The independent edge Featured

8:00pm EDT October 26, 2007

In order to prepare a business for advanced stages of growth, the owners of many privately held organizations can benefit from opening up their boards and their operations to outsiders.

“Once a company reaches an advanced stage of growth with a number of different stakeholders, it should consider adding a layer of independent oversight,” says Mitch Bryan, partner in the litigation practice group at Levenfeld Pearlstein, LLC.

Smart Business spoke with Bryan about the significance of including independent oversight in the management of privately held second-generation companies.

Why should growing companies include independent directors on their boards?

The advantages include access to business experience, insight and contacts that can enhance a business’s ability to grow and help them reach the point of going public or simply transforming into a larger entity.

Also, unless the top managers in private companies are very well-disciplined and have a broad skill set, they may not have all areas of the company running optimally. Outside directors hold top management accountable for its actions and force management to focus on the areas where the business isn’t strong or may be at risk of changing market conditions. This often includes elevating the level of internal controls over financial systems.

Establishing independent board seats will also enhance decision-making and succession planning. Independent board members provide a check and balance when managers promote outside contracts that serve their self-interest but not the best interest of the company. If company management includes family members, independent directors can help avoid intrafamily arguments and enhance development of a strong, favorable and objective exit strategy based on what’s best for all stakeholders.

What are the challenges of working with outside directors?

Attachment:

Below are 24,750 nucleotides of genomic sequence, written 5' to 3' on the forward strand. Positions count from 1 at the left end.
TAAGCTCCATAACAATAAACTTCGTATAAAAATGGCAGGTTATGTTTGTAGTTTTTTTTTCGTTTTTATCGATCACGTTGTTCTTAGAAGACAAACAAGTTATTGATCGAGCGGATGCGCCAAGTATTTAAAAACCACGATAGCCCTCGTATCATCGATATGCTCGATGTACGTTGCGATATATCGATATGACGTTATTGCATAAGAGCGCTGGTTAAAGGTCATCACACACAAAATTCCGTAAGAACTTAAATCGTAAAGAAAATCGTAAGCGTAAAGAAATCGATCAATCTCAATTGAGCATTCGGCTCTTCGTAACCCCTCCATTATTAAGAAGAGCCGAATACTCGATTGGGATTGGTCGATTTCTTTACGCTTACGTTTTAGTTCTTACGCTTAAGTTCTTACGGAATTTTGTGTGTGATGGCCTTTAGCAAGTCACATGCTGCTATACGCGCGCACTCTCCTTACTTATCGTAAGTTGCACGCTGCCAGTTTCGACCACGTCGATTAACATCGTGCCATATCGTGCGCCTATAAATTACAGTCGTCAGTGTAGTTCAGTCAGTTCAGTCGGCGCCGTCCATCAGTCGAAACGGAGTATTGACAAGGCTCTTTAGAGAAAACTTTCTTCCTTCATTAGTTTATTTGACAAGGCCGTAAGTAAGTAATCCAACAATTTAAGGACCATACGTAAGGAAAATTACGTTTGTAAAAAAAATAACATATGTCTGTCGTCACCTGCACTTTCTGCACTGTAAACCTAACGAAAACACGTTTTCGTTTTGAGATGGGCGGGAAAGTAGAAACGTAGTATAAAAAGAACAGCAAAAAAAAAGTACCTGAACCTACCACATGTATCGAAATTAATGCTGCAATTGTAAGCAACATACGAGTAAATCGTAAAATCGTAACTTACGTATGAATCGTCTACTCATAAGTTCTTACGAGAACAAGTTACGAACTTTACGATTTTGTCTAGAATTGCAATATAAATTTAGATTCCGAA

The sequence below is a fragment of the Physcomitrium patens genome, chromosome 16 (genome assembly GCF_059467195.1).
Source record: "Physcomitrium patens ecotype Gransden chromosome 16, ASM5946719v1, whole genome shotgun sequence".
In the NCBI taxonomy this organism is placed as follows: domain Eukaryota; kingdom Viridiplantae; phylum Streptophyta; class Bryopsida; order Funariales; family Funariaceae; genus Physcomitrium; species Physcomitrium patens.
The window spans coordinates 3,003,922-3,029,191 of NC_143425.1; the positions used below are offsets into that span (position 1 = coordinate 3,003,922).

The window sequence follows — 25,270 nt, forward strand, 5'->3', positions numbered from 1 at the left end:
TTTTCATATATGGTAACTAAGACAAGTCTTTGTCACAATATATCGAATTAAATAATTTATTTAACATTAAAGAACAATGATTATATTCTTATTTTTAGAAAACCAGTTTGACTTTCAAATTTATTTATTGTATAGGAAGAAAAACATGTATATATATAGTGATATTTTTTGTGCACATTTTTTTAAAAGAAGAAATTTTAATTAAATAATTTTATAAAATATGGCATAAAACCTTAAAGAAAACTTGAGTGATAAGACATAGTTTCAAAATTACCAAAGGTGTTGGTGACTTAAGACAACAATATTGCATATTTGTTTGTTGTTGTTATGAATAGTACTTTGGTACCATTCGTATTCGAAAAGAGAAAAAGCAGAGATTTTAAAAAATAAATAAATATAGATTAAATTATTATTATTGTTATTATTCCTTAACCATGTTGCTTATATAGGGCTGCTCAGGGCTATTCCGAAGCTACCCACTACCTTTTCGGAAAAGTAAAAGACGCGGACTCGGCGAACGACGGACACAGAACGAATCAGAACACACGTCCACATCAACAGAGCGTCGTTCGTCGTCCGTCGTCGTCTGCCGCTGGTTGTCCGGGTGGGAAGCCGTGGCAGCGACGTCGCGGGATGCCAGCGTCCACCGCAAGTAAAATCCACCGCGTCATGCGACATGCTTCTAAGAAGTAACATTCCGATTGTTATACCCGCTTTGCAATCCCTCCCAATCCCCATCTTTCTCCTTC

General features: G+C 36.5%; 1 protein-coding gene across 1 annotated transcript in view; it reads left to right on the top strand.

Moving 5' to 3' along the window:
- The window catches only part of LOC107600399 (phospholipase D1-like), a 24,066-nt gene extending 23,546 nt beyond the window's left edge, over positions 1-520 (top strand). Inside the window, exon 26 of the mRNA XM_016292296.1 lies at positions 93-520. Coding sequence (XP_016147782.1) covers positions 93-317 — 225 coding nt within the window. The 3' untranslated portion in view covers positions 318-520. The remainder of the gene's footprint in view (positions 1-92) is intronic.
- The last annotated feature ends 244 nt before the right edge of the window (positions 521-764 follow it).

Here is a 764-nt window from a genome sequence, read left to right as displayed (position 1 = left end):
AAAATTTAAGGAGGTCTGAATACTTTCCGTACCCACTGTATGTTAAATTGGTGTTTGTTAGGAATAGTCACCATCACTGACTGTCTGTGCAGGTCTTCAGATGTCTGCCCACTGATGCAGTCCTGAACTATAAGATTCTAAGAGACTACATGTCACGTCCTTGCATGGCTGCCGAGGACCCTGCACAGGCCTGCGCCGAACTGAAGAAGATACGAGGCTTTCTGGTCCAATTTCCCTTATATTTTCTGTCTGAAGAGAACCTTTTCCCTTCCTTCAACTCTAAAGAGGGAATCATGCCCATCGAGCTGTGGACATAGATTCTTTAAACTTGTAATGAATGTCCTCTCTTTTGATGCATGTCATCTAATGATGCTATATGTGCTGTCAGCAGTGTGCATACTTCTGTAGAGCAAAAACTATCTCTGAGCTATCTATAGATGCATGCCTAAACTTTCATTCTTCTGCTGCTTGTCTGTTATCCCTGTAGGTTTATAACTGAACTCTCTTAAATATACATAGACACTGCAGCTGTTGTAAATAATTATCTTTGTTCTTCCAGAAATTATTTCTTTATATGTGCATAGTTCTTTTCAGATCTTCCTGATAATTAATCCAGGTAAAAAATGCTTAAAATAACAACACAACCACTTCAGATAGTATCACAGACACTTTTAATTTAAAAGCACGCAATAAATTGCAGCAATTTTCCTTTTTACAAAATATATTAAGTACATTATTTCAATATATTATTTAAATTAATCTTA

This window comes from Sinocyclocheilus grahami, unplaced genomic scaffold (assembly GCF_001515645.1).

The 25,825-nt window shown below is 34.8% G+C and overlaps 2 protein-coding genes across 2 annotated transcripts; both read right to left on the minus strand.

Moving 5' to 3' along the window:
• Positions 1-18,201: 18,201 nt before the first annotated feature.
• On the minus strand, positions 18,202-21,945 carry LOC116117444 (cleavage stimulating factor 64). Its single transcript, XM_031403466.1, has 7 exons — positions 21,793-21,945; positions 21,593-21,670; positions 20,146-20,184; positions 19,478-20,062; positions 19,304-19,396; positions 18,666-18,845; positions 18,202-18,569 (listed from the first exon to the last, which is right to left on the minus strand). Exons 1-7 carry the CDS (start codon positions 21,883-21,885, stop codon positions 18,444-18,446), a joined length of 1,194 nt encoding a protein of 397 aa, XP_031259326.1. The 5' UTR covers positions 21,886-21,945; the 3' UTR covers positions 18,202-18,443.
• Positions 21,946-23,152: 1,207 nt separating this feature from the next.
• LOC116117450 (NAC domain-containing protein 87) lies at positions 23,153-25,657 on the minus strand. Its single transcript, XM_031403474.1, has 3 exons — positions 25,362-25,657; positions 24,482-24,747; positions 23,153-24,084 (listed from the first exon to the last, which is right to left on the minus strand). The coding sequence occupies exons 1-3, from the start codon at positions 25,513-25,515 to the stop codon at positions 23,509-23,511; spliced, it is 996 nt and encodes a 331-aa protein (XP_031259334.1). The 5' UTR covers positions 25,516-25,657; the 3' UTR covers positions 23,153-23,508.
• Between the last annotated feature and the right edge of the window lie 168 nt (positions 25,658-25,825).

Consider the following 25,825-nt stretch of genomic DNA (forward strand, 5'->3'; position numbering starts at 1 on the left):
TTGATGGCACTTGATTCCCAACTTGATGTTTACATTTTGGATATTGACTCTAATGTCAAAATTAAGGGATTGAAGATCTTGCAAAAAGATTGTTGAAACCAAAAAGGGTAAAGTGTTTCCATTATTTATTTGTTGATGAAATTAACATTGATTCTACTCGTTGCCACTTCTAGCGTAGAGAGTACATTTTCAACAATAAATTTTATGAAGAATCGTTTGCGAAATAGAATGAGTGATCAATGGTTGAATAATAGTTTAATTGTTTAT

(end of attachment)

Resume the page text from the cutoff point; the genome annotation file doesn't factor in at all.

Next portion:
The economic and organizational benefits of adding independent members to a board of directors ordinarily outweigh the costs. Companies will need to invest in a more formal structure and consistency to board meetings, which will put additional responsibility on the accounting and finance departments to ensure correct and current operating reports and other key documents. Top managers will also need to relinquish some of their autonomy. But over time this increased professionalism in management will only improve the credibility of the organization and the strength of the working relationship between managers, minority stakeholders and third parties, such as lenders and regulators.

How can companies find the right board members?

To achieve the goal of objectivity, executives should look for potential outside directors through purely business contacts, such as lenders, bankers and accountants. These people understand the business and can connect owners with other successful, responsible individuals in their industry or a similar industry. These truly independent candidates will examine a company carefully before accepting an invitation to the board. They will want to know that they can offer something and gain something of value through the time they invest.

Why should companies form an audit committee?

Forming an official audit committee within a corporate board establishes a norm and a center of responsibility for getting financial data collected and analyzed consistently throughout the year. This verifies the reliability of operations, allows businesses to take advantage of opportunities and establishes proper internal controls. This official process will also highlight areas where businesses should establish risk management procedures.

This committee should consist of some combination of the CFO, controller, a financial expert and independent directors. These individuals can create a specific structure that encourages continuity, efficiency and integrity in financial reporting.

Why is a compensation committee beneficial for businesses?

The immediate goal of most executives is to extract as much profit as possible from their companies, which might not serve the best long-term interest of the business. A compensation committee, including a financial expert, compensation consultant and independent directors, can help objectively evaluate the appropriate compensation for executives and keep the welfare of the business in mind. Independent decision-makers can offer a practical perspective on the performance of the company and the marketplace value of the executives’ performance.

One or more independent directors on a compensation committee create a healthy tension that balances companies’ treatment of dynamic individuals who occupy positions of respect within the core management group and will help motivate them to better serve the company as a whole.

MITCH BRYAN is a partner in the litigation practice group at Levenfeld Pearlstein, LLC. Reach him at (312) 476-7553 or mbryan@lplegal.com.